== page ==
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EXPLORING
BOGOTA
Mark Chesnut
Gay Bogota

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On any list of gay-friendly Latin American cities, Bogotá would have to be near the top. After all, it's the capital of one of South America's most progressive nations in terms of gay rights. Add to that an array of impressive cultural and historic attractions, fine dining, and a lively gay nightlife—which includes what must be one of the hemisphere's largest gay dance clubs—and you've got plenty of reasons to pay a visit.

Bogotá, which is officially called Bogotá DC, as it's in the "Distrito Capital," or Capital District, has made great progress not just in terms of gay rights. As Colombia has become an increasingly safe, stable, and economically growing nation in recent years, Bogotá has become the gateway for a flow of investment that has brought many infrastructure improvements. The city has become safer and greener. It even has an award-winning mass transit system (the TransMilenio) that is being copied in other countries. The airport is being upgraded, and there is an increasing presence of international hotels as brands like Hilton, JW Marriott, and Radisson have hung their flags in what has become a true economic boom town.

Situated in the eastern region of the Andean plateau, Bogotá is both Colombia's capital and largest city with some seven million residents. The Muisca people lived here long before the arrival of the Spanish conquistadors, who founded the city in 1538 and gradually built what is sometimes called the Athens of South America because of the large number of educational institutions.

In recent years, this fast-growing city has been garnering praise for its efforts to become more ecologically friendly. Smoke-belching public buses, some with profiles that resemble the monster from the movie Alien, are gradually being replaced by the sleek, modern TransMilenio bus system, which debuted in 2000.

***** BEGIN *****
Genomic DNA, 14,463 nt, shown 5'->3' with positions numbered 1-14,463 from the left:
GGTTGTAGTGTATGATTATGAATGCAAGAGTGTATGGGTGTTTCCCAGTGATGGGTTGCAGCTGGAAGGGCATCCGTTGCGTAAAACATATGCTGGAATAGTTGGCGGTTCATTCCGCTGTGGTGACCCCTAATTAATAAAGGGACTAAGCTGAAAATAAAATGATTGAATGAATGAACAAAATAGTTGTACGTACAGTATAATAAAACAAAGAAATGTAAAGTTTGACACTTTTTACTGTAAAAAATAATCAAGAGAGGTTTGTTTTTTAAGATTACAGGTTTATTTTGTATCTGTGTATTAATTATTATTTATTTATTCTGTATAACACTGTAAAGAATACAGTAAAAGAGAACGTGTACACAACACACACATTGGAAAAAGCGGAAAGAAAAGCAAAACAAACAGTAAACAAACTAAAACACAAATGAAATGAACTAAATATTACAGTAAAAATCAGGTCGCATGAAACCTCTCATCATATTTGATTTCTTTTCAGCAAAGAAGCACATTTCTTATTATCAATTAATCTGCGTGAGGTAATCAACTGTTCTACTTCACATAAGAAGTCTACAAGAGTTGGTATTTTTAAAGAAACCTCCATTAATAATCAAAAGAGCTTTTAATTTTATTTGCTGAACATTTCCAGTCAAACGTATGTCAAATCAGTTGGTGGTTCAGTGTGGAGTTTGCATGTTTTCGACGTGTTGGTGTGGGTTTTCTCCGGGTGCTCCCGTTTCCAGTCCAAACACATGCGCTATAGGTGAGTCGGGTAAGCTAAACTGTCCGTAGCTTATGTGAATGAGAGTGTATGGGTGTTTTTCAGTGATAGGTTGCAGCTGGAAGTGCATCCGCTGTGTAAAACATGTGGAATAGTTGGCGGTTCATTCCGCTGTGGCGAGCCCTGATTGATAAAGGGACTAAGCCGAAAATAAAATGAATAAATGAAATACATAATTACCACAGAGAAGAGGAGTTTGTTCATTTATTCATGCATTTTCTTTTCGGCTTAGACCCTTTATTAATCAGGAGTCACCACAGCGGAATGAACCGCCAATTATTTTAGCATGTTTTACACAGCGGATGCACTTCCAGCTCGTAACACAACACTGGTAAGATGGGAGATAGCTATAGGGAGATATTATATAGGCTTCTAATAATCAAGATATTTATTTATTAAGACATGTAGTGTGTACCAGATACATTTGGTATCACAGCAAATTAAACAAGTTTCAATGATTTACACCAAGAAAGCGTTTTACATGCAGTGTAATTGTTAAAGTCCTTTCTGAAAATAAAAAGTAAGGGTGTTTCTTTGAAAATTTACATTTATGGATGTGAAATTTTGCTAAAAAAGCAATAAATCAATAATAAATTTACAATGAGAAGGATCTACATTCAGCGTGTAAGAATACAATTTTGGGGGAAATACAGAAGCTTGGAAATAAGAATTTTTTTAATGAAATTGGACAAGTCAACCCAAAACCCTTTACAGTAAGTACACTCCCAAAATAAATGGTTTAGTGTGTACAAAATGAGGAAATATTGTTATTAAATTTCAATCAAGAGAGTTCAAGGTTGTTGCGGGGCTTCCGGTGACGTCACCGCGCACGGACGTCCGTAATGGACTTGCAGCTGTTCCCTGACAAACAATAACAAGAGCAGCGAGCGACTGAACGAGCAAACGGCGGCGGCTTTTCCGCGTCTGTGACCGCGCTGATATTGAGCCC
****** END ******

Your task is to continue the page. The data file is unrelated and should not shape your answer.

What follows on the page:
In addition, the city has installed some 186 miles of ciclorutas, which are pathways built for bicyclists. On Sundays, locals and visitors alike can enjoy Ciclovia, when 74 miles of roads are closed to cars so that bicycles and pedestrians may rule the streets. You can even join a bike tour with Bogotá Bike Tours (www.bogotábiketours.com), a company that offers tours in English and Spanish.

Before you rent a bike, however, a good place to start your tour is at the Cerro de Monserrate, the city's iconic peak that rises 10,341 feet above sea level and offers a panoramic view. Considering that this is the third-highest capital city in the world after La Paz and Quito, it's not surprising that you might be a bit short of breath as you take the funicular up the hill.The view is worth it, as are the attractions at the top: the Basílica del Señor de Monserrate, a church that has attracted pilgrims since its opening in 1925, and Casa San Isidro, an elegant, candlelit French restaurant set in an historic former home, where at night you can hear live piano music.

Looking out from this vantage point, you get a good overview of the city's bustling traffic and eclectic array of new and old architecture. Back down the hill, the logical place to begin sightseeing is La Candelaria, the city's historic heart. At the stately Plaza de Bolívar, you'll see a bronze statue of Simón Bolívar, the man who led the region's struggle for independence from Spain. Bordering the square are the impressive Capitolio Nacional, the massive Alcaldía Mayor, and the Catedral Primada de Colombia, a cathedral built between 1807 and 1823. Just a few blocks away is the Museo Botero, which showcases more than 120 drawings, paintings, and sculptures by Fernando Botero, by most counts Colombia's most internationally famous artist. Just as impressive here is Botero's personal collection of some 85 works by artists including Renoir, Dalí, Chagall, Picasso, Miró, and Pollock.

The world-class art on display at the Botero museum may be memorable, but the city's most renowned museum on an international scale is the Museo de Oro, which exhibits some 34,000 artifacts from pre-Columbian cultures including the Calima, Quimbaya, Muisca, Tayrona, Sinu, Tolima, and Magdalena. Nicely renovated and upgraded in 2008, the museum offers stunningly detailed examples of work dating back thousands of years, offering fascinating insight into ancient ways of life in the Americas.

CLICK FOR SLIDESHOW OF BOGOTA